The key components that we identified consisted of interacting with small amounts of information, in a relatively small timeframe, to master a chain of related topics that lead to information mastery on a larger scale. This allows learners to take ownership of the learning activity, pacing themselves as they personalize their learning experiences. Microlearning creates an active learning environment for learners because they are less anxious and more engaged in the learning process. It is often viewed as informal, short, simplistic and flexible, with easily accessible information that is ideal for any attention span. Using timely topics with small content bites allows the learner to easily digest, retain and recall the information presented for review and leads to improved problem solving.


Hartley (2010) suggested that microlearning is a collaborative experience in that it involves coaching through the use of learning leaders in many instances and is enhanced by visiting and discussing learned topics with coworkers. We found several aspects in common between the two as well. Both lead to improved problem solving through engaging

informal learning practices that promote active learning. Himes and Ravert (2012) found that students were able to learn more by communicating informally with peers due to their ability to understand each other, subsequently increasing their achievement and mastery in a learning environment. Citing a survey “conducted in March and April of 2012 by social learning expert Jane Hart, founder of the Centre for Learning Technologies and the Social Learning Centre” (p. 27), Lombardozzi (2012) showed a rise in the use of social tools, including collaboration, in the workforce.

There are many ways to provide a collaborative environment for learners. Each setting is unique, as are the collaborative practices used. We identified several components of collaboration that can be tailored to the autonomous needs of learners in any setting. Most learners excel through face-to-face interaction because they are able to confirm or improve their understanding of learned material through coaching, mentoring, shadowing or peer-assisted learning. Learners are also better able to interact with a topic because the information is more digestible when it can be recalled, reviewed and discussed as it is shared with others. Cooperative learning environments, such as collaboration, provide learners with the ability to apply their new knowledge and have their mastery assessed through the sharing process.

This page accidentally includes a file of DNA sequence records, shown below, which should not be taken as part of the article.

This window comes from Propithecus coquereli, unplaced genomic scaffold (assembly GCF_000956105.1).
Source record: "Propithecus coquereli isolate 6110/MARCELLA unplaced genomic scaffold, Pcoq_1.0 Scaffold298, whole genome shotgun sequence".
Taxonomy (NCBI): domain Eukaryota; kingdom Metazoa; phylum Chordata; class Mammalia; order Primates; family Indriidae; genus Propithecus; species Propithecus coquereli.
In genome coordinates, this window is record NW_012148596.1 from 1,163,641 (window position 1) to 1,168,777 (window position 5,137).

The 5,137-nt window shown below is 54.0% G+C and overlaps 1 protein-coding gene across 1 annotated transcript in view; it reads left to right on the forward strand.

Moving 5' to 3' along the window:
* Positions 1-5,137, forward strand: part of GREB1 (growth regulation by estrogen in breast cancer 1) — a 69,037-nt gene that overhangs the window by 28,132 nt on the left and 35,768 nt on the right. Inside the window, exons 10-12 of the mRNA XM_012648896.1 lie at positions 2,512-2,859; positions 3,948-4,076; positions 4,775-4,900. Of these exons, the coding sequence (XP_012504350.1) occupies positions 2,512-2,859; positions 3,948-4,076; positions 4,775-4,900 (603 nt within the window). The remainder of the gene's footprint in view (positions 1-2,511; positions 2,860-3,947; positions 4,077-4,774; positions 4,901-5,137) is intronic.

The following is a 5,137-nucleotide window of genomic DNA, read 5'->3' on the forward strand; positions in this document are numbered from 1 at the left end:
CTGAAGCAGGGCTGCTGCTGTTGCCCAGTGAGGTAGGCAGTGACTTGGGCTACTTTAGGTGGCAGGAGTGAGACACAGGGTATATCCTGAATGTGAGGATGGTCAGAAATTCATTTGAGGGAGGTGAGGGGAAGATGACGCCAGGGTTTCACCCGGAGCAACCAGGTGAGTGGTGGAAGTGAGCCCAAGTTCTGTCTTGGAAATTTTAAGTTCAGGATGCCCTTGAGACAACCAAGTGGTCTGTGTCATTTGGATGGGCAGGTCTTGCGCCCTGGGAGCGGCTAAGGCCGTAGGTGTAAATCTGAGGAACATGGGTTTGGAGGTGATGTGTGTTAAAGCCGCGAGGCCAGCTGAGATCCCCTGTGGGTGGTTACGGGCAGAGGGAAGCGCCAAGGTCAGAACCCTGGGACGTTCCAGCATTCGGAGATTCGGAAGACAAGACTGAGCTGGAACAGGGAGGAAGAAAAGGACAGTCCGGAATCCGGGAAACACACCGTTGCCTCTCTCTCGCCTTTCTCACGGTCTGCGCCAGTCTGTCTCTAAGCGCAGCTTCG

Another aspect of assessment is found in gamification. Learning begins in childhood, with games, stories and songs intended to teach basic skills and lessons. Games as a learning tool need not stop with adulthood because

the playing of games does not necessarily stop in childhood in this age of technology. Gamification takes the basic premise of play but uses elements of games in nongaming contexts. Erenli (2013) provided several facts derived from various websites that indicated the potential of games in education and learning. These included that the average age range of gamers and game purchasers was late thirties to early forties, just under the average age of the workforce as indicated by the California Employment Development Department (EDD) (2001), with 29 percent being over the age of 50.

As an active learning tool, gamification provides an informal, simplistic platform for assessing performance and retention, using competition to gauge progress in some settings. This fun, interactive approach strategically provides a method of encouraging universal engagement and motivation, not only through play but through status from achievement. The concept provides for feedback through the use of leaderboards, badges, level systems, specified achievements and/or rewards depending on the needs of the material, setting or learner.


Gamification is not a new concept. However, the use of software-based gaming is new in that it is becoming more prevalent, as are software-based microlearning options and collaboration tools that take us beyond the constraints of space and time. These three teaching tools each provide for active learning in a less intimidating, informal way that is engaging to the learner. Though software and technology are the aspects that are mainly discussed, learning leaders do not have to require their use. Textbooks and training manuals have already been designed that use microlearning, each based on an outline. This allows for the division of learning without a software requirement. Collaboration can be as simple as a discussion or team project to demonstrate mastery. Gamification can be the earning of rewards and badges that are printed and handed out.

A Call for Action Research

Having theoretically hypothesized the learning opportunities and outcomes, Tierce Design requires testing and validation in both educational and workplace settings. This could be done through the implementation of Tierce Design into a small classroom setting as an action research study, as well as in ongoing corporate training programs.


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Hartley, D. (2010). Is there macro value in microlearning? Chief Learning Officer, 9(7), 30–43. Retrieved from

Himes, D. O., & Ravert, P. K. (2012). Situated peer coaching and unfolding cases in the fundamentals skills laboratory. International Journal of Nursing Education Scholarship, 9(1), 1–19. doi:10.1515/1548-923X.2335

Houle, L., Chiocchio, F., Favreau, O. E., & Villeneuve, M. (2012). Role conflict and self-efficacy among employed parents: Examining complex statistical interactions. Gender, Work & Organization, 19(6), 592–614. doi:10.1111/j.1468-0432.2011.00562.x

Kenner, C., & Weinerman, J. (2011). Adult learning theory: Applications to non-traditional college students. Journal of College Reading And Learning, 41(2), 87–96.

Knowles, M. S. (1984). Andragogy in action. San Francisco, CA: Jossey-Bass Publishers.

Lombardozzi, C. (2012). Collaboration is most essential to learning. T+D, 66(11), 27.

Ross-Gordon, J. M. (2011). Research on adult learners: Supporting the needs of a student population that is no longer nontraditional. Peer Review, 13(1), 26–29. Retrieved from